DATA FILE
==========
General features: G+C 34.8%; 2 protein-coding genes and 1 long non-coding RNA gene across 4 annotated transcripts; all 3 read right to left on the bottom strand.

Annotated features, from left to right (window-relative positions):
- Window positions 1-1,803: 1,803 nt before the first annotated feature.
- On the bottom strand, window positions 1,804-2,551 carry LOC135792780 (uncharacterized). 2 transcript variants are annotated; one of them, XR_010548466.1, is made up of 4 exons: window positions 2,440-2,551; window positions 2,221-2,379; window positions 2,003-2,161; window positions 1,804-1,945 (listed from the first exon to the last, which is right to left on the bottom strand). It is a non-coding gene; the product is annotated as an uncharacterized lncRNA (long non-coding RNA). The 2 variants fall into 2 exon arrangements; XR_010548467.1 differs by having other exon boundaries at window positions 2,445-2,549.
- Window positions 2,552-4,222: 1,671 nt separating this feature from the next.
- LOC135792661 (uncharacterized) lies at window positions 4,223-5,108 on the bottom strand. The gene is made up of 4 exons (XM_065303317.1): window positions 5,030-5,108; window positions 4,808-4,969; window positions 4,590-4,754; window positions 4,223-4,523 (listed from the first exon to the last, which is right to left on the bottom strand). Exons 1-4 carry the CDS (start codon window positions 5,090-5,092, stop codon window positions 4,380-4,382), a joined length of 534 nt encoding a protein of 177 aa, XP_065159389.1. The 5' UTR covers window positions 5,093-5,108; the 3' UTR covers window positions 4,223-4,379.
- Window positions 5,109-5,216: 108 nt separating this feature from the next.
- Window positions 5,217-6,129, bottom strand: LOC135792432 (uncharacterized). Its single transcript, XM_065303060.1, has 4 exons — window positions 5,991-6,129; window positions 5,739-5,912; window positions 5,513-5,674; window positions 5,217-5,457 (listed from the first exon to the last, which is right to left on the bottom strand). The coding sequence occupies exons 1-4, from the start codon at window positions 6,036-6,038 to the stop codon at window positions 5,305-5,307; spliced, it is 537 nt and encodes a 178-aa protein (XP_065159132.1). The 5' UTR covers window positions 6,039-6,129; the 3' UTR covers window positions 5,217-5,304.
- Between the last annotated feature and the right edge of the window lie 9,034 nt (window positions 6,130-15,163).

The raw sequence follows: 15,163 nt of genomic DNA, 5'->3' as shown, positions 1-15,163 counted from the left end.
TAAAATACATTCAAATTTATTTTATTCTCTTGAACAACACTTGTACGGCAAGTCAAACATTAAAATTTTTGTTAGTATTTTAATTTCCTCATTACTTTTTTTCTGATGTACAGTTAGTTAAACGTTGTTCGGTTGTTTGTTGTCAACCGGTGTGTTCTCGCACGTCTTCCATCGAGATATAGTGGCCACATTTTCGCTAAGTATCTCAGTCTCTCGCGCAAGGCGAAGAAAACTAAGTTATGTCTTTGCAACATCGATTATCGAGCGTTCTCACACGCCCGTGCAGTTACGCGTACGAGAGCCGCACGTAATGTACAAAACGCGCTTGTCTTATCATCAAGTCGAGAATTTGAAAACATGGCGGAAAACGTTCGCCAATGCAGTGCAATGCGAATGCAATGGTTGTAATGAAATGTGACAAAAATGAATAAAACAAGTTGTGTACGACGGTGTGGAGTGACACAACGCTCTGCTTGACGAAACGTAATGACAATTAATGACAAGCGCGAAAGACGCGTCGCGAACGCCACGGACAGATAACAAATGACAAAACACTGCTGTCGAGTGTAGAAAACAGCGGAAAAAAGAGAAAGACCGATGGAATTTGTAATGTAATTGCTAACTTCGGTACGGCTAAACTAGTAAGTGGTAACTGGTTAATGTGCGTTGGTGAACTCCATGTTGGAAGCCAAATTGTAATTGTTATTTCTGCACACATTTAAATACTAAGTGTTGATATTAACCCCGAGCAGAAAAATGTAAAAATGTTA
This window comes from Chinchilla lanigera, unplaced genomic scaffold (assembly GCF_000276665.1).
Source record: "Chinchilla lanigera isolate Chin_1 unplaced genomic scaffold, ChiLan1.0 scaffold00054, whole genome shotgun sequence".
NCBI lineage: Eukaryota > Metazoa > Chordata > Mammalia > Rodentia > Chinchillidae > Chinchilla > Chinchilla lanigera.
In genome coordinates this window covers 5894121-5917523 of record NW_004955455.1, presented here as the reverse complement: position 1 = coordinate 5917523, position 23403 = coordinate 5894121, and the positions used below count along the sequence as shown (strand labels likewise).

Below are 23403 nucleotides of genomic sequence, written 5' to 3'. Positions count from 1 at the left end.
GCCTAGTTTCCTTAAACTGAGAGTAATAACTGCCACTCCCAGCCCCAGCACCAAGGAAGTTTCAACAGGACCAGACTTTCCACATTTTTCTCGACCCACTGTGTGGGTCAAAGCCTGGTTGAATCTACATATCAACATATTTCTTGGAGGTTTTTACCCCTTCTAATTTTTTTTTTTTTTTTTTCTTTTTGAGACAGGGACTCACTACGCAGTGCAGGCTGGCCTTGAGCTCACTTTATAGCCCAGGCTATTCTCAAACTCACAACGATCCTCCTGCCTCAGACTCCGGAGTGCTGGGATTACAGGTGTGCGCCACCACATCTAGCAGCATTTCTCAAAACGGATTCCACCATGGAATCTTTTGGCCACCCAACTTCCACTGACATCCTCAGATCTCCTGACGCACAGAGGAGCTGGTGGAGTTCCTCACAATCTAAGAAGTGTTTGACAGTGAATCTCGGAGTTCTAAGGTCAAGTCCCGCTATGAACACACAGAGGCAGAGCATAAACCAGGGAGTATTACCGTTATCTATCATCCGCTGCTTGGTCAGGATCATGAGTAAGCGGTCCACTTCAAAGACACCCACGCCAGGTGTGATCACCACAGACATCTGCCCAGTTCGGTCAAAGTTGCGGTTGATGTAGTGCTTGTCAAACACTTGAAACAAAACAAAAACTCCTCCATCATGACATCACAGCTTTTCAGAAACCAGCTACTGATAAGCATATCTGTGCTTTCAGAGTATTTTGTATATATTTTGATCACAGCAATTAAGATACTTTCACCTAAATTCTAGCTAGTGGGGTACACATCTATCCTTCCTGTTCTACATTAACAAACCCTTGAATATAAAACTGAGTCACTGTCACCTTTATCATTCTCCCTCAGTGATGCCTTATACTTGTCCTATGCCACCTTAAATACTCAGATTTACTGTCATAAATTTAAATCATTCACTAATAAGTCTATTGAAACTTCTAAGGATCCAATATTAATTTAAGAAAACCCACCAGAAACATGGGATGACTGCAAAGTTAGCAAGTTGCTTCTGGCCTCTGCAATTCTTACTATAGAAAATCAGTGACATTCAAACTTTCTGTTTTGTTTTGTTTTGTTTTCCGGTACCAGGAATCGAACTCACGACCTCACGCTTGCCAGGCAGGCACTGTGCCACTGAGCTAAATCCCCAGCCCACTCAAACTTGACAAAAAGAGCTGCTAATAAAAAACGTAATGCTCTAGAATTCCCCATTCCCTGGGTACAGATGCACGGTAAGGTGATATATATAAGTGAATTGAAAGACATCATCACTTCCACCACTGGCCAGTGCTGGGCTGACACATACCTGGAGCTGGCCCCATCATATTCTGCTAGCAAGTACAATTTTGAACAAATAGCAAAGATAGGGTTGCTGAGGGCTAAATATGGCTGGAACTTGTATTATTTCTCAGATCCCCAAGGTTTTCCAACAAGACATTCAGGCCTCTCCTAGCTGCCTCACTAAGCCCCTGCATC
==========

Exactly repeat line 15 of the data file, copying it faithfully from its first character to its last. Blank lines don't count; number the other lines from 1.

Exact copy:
In genome coordinates this window covers 5894121-5917523 of record NW_004955455.1, presented here as the reverse complement: position 1 = coordinate 5917523, position 23403 = coordinate 5894121, and the positions used below count along the sequence as shown (strand labels likewise).